Restrict Software Installs on a Shared Computer
Other family members keep installing software--some of it undesirable--on the PC that all of us share. How do I stop them?
Daniel Otten, Englishtown, New Jersey
Short of disabling your CD drive and Internet link, there's no guaranteed way to block software installations. But the following suggestions worked with every Windows installation I tested.
With Windows 2000 and XP, you can stymie installs by having the only administrator account on the PC, if the account is password protected. In Windows XP, select Start, Control Panel, User Accounts. Click Change an account, your account, Create a password. (If you see a 'Change my password' option, the account already has a password.) Follow the instructions to create a password. The User Accounts window is where you create 'Limited' accounts for others who share the system.
In Windows 2000, press Ctrl-Alt-Delete, click Change Password, and fill in the form. Leave the Old Password field blank if you don't have one. When you're done, click OK, and then Cancel. To create other accounts in Windows 2000, select Start, Settings, Control Panel, Users and Passwords. Check Users must enter a user name and password to use this computer. Click Add to launch the Add New User wizard. When you're asked 'What level of access do you want to grant this user?' select Restricted user.
In Windows 98 and in Windows Me, you must use a third-party utility to keep other people from installing software. I recommend the $25 WinGuard Pro; you can download a limited-function trial version. After you install the program, click the Lock Programs tab, and then check both Registry Editor and System Configuration Utility (see FIGURE 1
FIGURE 1: Stop unauthorized installations with WinGuard Pro, which blocks two vital Windows utilities.
). On the Users tab, change the Setup Password and the User Password. On the Advanced tab, check Lock Software Installations.
Recheck 'Always Ask'
I accidentally unchecked the 'Always ask' option in the File Download dialog box when I downloaded a.zip file. Now I'm no longer asked about whether I want a downloaded.zip file opened. How can I get that choice back?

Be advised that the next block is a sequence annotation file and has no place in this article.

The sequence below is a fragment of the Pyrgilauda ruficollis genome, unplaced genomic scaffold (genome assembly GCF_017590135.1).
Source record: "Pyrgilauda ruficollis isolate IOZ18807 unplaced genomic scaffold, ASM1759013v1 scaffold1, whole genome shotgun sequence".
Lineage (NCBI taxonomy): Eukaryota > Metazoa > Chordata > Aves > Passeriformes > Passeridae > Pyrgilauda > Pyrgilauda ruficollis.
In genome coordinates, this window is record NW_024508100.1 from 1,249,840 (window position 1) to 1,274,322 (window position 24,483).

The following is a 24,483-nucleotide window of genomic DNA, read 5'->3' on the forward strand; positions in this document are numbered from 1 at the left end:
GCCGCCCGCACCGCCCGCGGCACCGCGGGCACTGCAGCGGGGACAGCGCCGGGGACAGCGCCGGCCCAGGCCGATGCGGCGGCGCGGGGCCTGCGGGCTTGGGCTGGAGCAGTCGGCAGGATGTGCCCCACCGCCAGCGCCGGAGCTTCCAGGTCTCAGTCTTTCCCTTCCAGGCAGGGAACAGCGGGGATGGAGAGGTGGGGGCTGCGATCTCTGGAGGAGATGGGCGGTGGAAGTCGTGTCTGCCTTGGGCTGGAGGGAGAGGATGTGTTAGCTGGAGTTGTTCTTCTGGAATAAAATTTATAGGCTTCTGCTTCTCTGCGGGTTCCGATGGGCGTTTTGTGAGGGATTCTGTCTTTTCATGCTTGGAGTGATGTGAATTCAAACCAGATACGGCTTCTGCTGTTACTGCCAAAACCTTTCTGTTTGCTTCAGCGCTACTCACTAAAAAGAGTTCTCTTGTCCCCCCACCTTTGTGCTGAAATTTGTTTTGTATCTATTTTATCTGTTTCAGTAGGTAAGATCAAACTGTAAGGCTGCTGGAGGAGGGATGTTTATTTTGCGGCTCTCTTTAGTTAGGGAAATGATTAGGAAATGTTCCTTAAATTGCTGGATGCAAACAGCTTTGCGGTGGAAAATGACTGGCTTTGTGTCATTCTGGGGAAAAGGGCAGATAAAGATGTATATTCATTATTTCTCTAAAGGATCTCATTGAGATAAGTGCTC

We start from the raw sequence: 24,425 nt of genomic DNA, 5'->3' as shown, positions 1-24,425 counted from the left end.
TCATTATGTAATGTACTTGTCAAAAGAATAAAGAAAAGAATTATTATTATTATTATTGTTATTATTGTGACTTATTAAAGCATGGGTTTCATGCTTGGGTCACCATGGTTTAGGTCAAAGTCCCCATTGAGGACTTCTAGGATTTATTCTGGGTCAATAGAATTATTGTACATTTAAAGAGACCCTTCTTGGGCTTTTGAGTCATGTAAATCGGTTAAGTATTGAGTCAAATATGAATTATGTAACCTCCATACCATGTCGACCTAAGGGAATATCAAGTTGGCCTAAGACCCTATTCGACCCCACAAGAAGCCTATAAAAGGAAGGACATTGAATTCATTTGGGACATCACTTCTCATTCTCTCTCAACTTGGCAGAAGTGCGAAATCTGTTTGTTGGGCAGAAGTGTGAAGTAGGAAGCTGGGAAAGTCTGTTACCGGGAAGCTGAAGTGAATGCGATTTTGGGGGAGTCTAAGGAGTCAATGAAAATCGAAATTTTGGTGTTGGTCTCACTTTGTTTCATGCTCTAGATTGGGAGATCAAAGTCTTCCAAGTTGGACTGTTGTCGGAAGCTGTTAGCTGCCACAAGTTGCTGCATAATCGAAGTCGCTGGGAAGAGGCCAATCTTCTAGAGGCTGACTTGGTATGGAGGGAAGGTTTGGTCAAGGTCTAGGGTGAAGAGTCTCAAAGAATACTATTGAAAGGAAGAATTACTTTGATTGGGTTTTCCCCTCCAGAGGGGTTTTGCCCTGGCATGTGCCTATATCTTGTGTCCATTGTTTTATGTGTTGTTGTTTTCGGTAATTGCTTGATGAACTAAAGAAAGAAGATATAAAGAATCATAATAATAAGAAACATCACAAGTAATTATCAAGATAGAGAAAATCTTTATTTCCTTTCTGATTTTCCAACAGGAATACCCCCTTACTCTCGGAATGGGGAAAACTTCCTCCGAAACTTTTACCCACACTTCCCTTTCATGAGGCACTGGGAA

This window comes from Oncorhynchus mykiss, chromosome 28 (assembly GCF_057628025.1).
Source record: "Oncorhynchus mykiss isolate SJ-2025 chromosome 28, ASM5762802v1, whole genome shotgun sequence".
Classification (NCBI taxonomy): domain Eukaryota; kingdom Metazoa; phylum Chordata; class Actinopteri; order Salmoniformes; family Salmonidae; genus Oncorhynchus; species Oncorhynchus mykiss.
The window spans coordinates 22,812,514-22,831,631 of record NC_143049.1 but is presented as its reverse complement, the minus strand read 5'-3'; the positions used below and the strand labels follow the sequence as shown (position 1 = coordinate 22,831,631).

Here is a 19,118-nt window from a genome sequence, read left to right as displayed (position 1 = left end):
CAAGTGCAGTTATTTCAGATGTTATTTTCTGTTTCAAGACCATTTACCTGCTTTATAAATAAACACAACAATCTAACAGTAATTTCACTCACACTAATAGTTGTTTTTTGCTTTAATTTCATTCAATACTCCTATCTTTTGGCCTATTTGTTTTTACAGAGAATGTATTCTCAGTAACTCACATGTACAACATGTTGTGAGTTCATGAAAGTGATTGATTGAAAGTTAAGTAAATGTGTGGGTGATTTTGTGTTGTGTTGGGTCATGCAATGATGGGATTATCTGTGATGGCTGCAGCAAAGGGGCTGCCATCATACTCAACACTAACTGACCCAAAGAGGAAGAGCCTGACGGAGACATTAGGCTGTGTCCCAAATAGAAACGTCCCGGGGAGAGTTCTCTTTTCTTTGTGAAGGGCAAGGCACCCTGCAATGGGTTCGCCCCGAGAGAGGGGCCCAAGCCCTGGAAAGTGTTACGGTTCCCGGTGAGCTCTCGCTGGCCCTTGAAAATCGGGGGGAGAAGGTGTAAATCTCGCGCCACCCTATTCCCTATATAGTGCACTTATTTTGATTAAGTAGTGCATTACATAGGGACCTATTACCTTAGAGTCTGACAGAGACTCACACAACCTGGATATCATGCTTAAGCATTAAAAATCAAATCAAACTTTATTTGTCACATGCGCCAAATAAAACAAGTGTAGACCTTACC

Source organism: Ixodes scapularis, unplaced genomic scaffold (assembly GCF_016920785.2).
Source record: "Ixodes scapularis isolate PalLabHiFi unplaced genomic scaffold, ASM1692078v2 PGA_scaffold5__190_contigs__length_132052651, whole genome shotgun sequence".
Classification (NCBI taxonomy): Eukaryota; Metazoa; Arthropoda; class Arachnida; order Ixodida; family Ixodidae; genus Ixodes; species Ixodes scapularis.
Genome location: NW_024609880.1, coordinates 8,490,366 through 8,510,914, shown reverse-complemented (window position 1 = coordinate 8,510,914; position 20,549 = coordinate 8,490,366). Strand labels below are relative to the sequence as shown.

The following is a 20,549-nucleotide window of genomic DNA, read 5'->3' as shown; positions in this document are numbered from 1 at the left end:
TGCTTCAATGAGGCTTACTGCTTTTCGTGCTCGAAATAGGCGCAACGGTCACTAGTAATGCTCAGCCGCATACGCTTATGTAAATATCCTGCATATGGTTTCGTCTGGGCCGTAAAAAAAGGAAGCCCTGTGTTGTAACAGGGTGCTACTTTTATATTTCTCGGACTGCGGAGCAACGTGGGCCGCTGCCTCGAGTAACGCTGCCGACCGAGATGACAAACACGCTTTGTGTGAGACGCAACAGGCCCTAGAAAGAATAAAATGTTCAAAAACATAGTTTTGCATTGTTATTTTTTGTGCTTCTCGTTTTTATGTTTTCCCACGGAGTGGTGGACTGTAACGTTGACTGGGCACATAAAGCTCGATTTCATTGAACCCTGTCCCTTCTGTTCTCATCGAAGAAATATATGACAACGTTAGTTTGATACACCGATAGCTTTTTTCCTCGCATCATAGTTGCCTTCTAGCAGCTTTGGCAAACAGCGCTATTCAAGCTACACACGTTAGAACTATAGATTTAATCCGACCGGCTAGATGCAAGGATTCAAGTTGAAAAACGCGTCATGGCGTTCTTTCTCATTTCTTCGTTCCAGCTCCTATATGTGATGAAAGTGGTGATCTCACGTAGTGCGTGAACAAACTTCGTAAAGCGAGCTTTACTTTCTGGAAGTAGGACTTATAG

Jonathan Kwan, Edmonton, Alberta
In Windows Explorer, select Tools, Folder Options (View, Folder Options in Windows 98). Click the File Types tab. In the 'Registered file types' list, select the appropriate type (ZIP in your case). Click the Advanced button (Edit in Windows 98). Check Confirm open after download, and click OK and/or Close as necessary.
What Are Those ~ Files?
I often see files named with only a tilde (~) and no extension. What are they, and can I delete them?
Herb Daum, Powell River, British Columbia
A file name with a tilde and a number just before the period, as in 'thisis~1.doc', means that its Windows long file name has been lost, leaving only a short DOS name. Tildes elsewhere in a file name suggest a backup file. If the name consists only of a tilde, however, it's probably an Outlook Express Address Book backup file, which preserves your address book as it was before your latest changes. The file is supposed to have the extension.wa~ and go into the same folder as your address book. But if you have Internet Explorer 5.5 or 6 and have updated Windows, your backup gets named '~' and is saved in not-always-predictable locations.
If you delete the files, you lose your address book backups; but if you back up regularly, this won't be a problem.
More Hardware Info
In April I recommended several ways to get the details on your hardware. Reader Sam Noe of Spring Valley, New York, pointed me to two others: one built into Windows, and the other freeware. The first is Windows' own DirectX Diagnostic Tool. To launch the tool, select Start, Run, type dxdiag, and press Enter. Much of the information given there is about DirectX, but the applet also displays lots of hardware information. For a more thorough report on your hardware, try Tamas Miklos' AIDA32, which is free for nonprofessional use.